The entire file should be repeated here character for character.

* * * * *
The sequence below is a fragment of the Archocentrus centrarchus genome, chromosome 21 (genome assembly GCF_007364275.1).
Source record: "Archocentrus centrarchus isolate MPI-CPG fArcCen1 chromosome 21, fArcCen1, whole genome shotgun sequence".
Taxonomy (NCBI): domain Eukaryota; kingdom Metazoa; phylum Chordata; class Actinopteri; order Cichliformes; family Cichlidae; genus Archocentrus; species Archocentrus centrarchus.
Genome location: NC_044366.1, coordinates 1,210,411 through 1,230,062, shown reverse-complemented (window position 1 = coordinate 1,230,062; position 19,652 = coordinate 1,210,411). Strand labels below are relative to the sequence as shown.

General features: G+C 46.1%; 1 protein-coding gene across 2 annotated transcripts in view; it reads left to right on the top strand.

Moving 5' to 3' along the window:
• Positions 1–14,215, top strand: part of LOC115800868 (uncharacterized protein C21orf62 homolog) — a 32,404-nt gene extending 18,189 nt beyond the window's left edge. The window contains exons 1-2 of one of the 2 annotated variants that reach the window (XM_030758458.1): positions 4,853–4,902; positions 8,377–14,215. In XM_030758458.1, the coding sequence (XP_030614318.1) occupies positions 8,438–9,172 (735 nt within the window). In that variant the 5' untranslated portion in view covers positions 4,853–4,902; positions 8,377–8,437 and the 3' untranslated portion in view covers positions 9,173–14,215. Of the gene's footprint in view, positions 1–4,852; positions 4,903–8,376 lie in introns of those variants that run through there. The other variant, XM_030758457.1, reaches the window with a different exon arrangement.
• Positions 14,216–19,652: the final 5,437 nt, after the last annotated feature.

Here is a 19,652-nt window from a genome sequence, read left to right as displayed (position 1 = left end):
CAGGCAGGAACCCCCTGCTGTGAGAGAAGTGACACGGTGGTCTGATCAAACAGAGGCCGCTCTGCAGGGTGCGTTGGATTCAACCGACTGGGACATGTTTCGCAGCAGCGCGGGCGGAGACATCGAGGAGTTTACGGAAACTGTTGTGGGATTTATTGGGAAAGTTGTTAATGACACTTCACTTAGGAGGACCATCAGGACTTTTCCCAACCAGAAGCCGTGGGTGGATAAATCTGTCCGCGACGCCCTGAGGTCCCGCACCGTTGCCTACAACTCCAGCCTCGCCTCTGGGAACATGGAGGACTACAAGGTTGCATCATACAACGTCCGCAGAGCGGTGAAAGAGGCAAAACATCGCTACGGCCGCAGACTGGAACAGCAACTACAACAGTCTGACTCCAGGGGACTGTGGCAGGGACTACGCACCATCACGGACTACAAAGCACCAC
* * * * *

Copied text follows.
The sequence below is a fragment of the Archocentrus centrarchus genome, chromosome 21 (genome assembly GCF_007364275.1).
Source record: "Archocentrus centrarchus isolate MPI-CPG fArcCen1 chromosome 21, fArcCen1, whole genome shotgun sequence".
Taxonomy (NCBI): domain Eukaryota; kingdom Metazoa; phylum Chordata; class Actinopteri; order Cichliformes; family Cichlidae; genus Archocentrus; species Archocentrus centrarchus.
Genome location: NC_044366.1, coordinates 1,210,411 through 1,230,062, shown reverse-complemented (window position 1 = coordinate 1,230,062; position 19,652 = coordinate 1,210,411). Strand labels below are relative to the sequence as shown.

General features: G+C 46.1%; 1 protein-coding gene across 2 annotated transcripts in view; it reads left to right on the top strand.

Moving 5' to 3' along the window:
• Positions 1–14,215, top strand: part of LOC115800868 (uncharacterized protein C21orf62 homolog) — a 32,404-nt gene extending 18,189 nt beyond the window's left edge. The window contains exons 1-2 of one of the 2 annotated variants that reach the window (XM_030758458.1): positions 4,853–4,902; positions 8,377–14,215. In XM_030758458.1, the coding sequence (XP_030614318.1) occupies positions 8,438–9,172 (735 nt within the window). In that variant the 5' untranslated portion in view covers positions 4,853–4,902; positions 8,377–8,437 and the 3' untranslated portion in view covers positions 9,173–14,215. Of the gene's footprint in view, positions 1–4,852; positions 4,903–8,376 lie in introns of those variants that run through there. The other variant, XM_030758457.1, reaches the window with a different exon arrangement.
• Positions 14,216–19,652: the final 5,437 nt, after the last annotated feature.

Here is a 19,652-nt window from a genome sequence, read left to right as displayed (position 1 = left end):
CAGGCAGGAACCCCCTGCTGTGAGAGAAGTGACACGGTGGTCTGATCAAACAGAGGCCGCTCTGCAGGGTGCGTTGGATTCAACCGACTGGGACATGTTTCGCAGCAGCGCGGGCGGAGACATCGAGGAGTTTACGGAAACTGTTGTGGGATTTATTGGGAAAGTTGTTAATGACACTTCACTTAGGAGGACCATCAGGACTTTTCCCAACCAGAAGCCGTGGGTGGATAAATCTGTCCGCGACGCCCTGAGGTCCCGCACCGTTGCCTACAACTCCAGCCTCGCCTCTGGGAACATGGAGGACTACAAGGTTGCATCATACAACGTCCGCAGAGCGGTGAAAGAGGCAAAACATCGCTACGGCCGCAGACTGGAACAGCAACTACAACAGTCTGACTCCAGGGGACTGTGGCAGGGACTACGCACCATCACGGACTACAAAGCACCAC